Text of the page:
Vote with the Climate in Mind

Election 2024

Vote with the Climate in Mind – at the general election on Thursday 4th July.

This general election, we have a choice.

We can let things carry on as they are, with spiralling food, energy and transport prices… or we can use our vote to support a sustainable, greener future.

It may be the most important choice we make in our lives.

Climate change is already here. Last year, average world temperatures rose above 1.5C for the first time (see source below). We saw the effects in Britain last winter, with endless rain and storms which devastated our crops and livestock. 

The climate crisis is already driving higher food and energy costs. Action to tackle it can also bring us better housing, more jobs and a decent quality of life. Sustainable, green investment now will deliver energy security, a stronger, resilient economy, and better lives for all of us.

Nature and climate are not luxuries but essentials: our economy and our future wellbeing depend on clean air and water, a thriving natural world, and a stable climate.

We need to choose a government that will invest in green, renewable energy and technologies, roll out a comprehensive programme of home insulation, and make our communities as resilient as possible to the effects of climate change.

Thinking about voting tactically? Have a look below at answers from candidates to questions about the climate and biodiversity crises. You can also check latest polling predictions by constituency e.g. from the Financial Times which will depend on the eventual turnout – an average of the last four elections is approximately 56k.


In January 2024 scientists at the Copernicus Climate Change Service reported that the past 12 months were 1.52 degrees Celsius (2.74 degrees Fahrenheit) higher on average compared with between 1850 and 1900. Washington Post 8.2.24.

What are the candidates saying about the climate?

In this constituency, Skipton and Ripon, the following candidates are standing: Julian Smith (Conservative and our previous MP), Malcolm Birks (Labour), Andy Brown (The Green Party), Simon Garvey (Reform), Ryan Kett (Yorkshire Party), Andrew Murday (Liberal Democrats), Guy Phoenix (Heritage Party) and Keith Tordoff (Independent).

Vote with the climate in mind by reading the following general information about the candidates below. This will be supplemented with the party manifestoes, once published, and responses to questions from us on the climate and biodiversity crises.

Hustings: Tuesday 25th June, 5.30pm for 5.45-6.45pm at Settle St John’s Methodist Church (BD24 9JH) organised by Settle Churches Together. All candidates have confirmed their attendance.

Questions to be submitted on a question form by 6pm on Monday 24th June to CTISAD Chair, Marian McNicholl. By email to: or by post to 5 Raines Rd. Giggleswick. BD24 0AQ. Please complete a question form which can be downloaded from the CTISAD website: or requested by email, as above. All welcome.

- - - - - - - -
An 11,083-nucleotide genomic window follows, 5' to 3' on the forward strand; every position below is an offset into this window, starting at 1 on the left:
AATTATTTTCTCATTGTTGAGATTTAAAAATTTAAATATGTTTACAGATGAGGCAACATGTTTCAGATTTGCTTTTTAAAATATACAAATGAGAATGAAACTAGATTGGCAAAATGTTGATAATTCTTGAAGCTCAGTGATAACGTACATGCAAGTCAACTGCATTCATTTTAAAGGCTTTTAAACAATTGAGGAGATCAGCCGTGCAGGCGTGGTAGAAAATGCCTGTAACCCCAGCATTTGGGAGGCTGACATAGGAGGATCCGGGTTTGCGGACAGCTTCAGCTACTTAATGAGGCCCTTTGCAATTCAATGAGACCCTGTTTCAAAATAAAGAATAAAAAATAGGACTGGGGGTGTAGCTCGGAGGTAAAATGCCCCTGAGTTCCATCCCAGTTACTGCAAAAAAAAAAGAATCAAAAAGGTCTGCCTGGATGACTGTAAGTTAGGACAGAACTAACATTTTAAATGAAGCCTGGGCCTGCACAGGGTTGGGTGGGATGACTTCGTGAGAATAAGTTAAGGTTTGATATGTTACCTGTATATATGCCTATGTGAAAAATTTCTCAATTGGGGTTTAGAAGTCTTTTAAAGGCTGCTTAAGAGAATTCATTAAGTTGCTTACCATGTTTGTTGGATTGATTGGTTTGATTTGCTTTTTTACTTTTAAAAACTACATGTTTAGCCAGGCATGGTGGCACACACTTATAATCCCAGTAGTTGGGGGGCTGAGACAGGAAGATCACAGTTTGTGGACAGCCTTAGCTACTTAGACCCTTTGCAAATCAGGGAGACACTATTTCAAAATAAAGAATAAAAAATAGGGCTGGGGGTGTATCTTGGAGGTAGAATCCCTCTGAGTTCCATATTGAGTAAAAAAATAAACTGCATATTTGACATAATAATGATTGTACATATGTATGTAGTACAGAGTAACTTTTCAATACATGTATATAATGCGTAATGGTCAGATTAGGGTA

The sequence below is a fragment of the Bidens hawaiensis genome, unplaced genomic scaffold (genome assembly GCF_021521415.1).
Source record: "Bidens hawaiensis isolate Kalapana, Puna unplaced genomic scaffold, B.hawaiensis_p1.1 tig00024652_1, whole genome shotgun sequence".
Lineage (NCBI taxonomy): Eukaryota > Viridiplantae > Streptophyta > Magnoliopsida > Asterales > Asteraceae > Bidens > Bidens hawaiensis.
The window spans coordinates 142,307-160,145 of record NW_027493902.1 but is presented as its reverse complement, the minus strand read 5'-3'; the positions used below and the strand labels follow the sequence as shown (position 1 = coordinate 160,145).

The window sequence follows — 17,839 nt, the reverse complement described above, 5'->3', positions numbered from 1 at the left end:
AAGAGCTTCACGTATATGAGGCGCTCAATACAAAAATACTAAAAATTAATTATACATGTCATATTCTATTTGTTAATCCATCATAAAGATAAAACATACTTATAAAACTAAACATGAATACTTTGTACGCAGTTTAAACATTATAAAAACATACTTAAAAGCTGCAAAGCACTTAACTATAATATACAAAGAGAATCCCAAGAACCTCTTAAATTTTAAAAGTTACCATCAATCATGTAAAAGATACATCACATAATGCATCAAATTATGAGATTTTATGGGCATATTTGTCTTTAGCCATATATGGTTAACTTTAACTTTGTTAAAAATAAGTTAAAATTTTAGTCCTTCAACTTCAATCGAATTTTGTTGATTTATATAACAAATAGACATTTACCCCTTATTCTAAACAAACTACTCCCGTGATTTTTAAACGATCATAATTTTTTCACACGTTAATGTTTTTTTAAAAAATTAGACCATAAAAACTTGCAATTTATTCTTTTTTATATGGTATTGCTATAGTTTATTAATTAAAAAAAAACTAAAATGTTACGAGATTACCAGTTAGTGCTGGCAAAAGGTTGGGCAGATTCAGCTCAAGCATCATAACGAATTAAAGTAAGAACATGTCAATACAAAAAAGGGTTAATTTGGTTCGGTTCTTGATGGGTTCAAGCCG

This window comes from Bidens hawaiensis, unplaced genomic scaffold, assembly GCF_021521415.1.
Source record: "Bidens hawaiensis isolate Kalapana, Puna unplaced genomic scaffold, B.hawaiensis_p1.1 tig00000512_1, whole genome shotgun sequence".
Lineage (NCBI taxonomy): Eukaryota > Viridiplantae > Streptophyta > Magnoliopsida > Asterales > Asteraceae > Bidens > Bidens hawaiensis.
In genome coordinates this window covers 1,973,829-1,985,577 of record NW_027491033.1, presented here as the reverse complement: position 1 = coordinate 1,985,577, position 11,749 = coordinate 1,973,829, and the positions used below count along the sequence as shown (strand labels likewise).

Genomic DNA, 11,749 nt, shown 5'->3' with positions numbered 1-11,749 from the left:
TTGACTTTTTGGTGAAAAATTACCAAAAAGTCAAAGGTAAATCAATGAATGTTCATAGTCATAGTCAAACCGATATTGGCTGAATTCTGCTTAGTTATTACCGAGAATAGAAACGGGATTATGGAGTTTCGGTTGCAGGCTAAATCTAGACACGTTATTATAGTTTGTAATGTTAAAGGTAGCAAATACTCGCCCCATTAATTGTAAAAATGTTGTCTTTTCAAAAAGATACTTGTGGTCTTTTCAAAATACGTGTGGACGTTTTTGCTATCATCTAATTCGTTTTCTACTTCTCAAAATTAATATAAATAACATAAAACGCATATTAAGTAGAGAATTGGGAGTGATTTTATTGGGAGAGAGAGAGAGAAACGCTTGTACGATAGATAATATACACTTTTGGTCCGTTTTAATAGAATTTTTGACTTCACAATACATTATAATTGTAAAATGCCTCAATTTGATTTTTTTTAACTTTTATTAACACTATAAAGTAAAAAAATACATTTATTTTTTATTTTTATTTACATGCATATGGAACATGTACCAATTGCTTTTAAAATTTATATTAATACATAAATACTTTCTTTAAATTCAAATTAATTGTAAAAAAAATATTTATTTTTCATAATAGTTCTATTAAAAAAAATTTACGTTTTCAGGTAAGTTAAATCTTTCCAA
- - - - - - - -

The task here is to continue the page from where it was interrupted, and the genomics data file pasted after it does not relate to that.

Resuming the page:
Curious about polling predictions for this constituency – check out what the Financial Times’ model is currently predicting here.


Julian Smith (Conservative and previous MP, before this election was called)

Read general information about Julian here.

Read the Conservative Party’s manifesto here.

Read Julian’s responses to our questions about the climate and biodiversity here (to follow when available).

Julian’s parliamentary voting record: on a range of subjects can be viewed via ‘They Work for You‘ – search environment issues for climate and biodiversity.

Malcolm Birks (Labour)

Read general information about Malcolm and the Labour Party here.

Read the Labour Party’s manifesto here.

Read Malcolm’s responses to our questions about the climate and biodiversity here (to follow when available).

Andy Brown (The Green Party)

Read general information about Andy and The Green Party here.

Read the Green Party’s manifesto here.

Read Andy’s responses to our questions about the climate and biodiversity questions, as follows…

Restricting the policies I think are important for the environment down to only 3 is exceptionally difficult but I will try.

  1. I would pass a law requiring all companies to label their products in a standard way and requiring them to make a steadily increasing proportion of what they make fully reuseable. I would impose even stronger controls on the packaging and distribution companies. We seem to put all the pressure on the consumers and incredibly little on those who are producing the problems. The whole of Skipton and Ripon is covered by a thin layer of microplastics. We are on track to have more plastic in the sea than fish. We have microplastics in our own and our children’s bodies. Yet the amount of plastic produced each year is still INCREASING. It is not going down